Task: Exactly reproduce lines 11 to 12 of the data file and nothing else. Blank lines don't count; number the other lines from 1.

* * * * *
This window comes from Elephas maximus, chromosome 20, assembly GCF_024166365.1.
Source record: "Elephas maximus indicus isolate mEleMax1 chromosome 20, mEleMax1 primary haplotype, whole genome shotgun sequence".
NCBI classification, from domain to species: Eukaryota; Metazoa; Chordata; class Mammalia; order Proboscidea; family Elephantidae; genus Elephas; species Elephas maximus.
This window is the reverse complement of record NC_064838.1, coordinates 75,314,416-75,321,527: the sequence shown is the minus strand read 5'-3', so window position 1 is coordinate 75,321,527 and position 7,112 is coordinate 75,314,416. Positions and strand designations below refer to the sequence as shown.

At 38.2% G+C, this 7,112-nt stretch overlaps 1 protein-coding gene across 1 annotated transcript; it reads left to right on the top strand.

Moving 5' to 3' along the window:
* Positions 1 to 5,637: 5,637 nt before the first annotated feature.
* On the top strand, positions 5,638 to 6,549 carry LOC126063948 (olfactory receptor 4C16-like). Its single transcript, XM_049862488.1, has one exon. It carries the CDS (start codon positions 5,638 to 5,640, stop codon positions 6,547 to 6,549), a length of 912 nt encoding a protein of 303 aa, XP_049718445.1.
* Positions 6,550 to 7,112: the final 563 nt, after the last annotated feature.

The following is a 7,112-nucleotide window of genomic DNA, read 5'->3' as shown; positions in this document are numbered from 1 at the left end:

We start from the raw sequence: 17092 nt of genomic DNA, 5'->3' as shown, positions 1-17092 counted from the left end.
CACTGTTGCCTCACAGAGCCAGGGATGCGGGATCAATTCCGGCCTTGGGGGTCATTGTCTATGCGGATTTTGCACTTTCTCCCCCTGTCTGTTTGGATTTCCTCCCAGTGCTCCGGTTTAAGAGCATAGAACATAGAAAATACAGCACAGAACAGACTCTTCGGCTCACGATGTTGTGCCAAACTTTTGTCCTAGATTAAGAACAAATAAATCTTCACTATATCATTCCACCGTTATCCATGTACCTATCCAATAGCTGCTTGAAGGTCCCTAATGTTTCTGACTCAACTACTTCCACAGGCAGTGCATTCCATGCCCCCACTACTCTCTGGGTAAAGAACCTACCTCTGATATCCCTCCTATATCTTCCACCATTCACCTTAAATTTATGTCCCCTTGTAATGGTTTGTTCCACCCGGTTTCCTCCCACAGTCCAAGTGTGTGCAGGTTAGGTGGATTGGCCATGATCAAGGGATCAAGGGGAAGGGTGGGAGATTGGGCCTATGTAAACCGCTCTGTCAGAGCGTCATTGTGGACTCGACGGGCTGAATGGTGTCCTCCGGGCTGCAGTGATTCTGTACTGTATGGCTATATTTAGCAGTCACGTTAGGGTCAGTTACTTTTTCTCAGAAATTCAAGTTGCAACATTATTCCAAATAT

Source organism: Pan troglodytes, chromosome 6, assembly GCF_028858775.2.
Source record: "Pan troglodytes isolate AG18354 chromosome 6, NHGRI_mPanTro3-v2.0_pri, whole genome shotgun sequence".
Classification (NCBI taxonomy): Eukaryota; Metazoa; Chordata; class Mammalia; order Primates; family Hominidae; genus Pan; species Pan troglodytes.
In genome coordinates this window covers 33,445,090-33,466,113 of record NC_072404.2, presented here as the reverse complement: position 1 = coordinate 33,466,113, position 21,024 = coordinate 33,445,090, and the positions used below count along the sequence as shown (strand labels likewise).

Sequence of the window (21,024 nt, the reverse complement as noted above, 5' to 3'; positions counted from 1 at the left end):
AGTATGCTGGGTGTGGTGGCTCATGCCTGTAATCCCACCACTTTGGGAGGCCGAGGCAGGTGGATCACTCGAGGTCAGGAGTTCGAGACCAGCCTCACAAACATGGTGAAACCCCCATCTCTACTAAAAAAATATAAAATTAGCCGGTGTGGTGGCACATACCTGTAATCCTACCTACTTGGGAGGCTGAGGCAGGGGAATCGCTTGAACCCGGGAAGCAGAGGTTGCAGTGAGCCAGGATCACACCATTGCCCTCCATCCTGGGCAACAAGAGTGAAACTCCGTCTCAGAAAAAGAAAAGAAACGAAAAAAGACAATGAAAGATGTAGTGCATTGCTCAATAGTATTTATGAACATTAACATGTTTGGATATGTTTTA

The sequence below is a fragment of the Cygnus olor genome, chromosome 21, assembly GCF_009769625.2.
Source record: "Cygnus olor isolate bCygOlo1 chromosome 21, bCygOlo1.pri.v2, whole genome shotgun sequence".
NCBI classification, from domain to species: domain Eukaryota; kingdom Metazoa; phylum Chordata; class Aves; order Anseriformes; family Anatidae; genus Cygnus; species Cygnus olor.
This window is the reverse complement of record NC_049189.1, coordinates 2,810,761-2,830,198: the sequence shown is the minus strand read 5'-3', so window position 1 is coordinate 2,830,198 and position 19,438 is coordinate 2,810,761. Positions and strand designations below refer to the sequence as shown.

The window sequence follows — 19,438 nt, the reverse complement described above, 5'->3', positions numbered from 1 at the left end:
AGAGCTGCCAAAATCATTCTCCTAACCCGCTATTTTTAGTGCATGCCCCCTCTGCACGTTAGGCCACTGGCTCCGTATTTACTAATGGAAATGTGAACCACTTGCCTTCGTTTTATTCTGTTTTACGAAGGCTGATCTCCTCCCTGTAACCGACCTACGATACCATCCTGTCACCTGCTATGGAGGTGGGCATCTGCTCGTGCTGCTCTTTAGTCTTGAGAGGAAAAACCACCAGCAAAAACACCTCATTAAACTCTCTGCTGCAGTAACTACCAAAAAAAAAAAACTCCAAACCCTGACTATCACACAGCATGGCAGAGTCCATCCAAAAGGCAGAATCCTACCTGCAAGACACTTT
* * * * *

We start from the raw sequence: 17092 nt of genomic DNA, 5'->3' as shown, positions 1-17092 counted from the left end.
CACTGTTGCCTCACAGAGCCAGGGATGCGGGATCAATTCCGGCCTTGGGGGTCATTGTCTATGCGGATTTTGCACTTTCTCCCCCTGTCTGTTTGGATTTCCTCCCAGTGCTCCGGTTTAAGAGCATAGAACATAGAAAATACAGCACAGAACAGACTCTTCGGCTCACGATGTTGTGCCAAACTTTTGTCCTAGATTAAGAACAAATAAATCTTCACTATATCATTCCACCGTTATCCATGTACCTATCCAATAGCTGCTTGAAGGTCCCTAATGTTTCTGACTCAACTACTTCCACAGGCAGTGCATTCCATGCCCCCACTACTCTCTGGGTAAAGAACCTACCTCTGATATCCCTCCTATATCTTCCACCATTCACCTTAAATTTATGTCCCCTTGTAATGGTTTGTTCCACCCGGTTTCCTCCCACAGTCCAAGTGTGTGCAGGTTAGGTGGATTGGCCATGATCAAGGGATCAAGGGGAAGGGTGGGAGATTGGGCCTATGTAAACCGCTCTGTCAGAGCGTCATTGTGGACTCGACGGGCTGAATGGTGTCCTCCGGGCTGCAGTGATTCTGTACTGTATGGCTATATTTAGCAGTCACGTTAGGGTCAGTTACTTTTTCTCAGAAATTCAAGTTGCAACATTATTCCAAATAT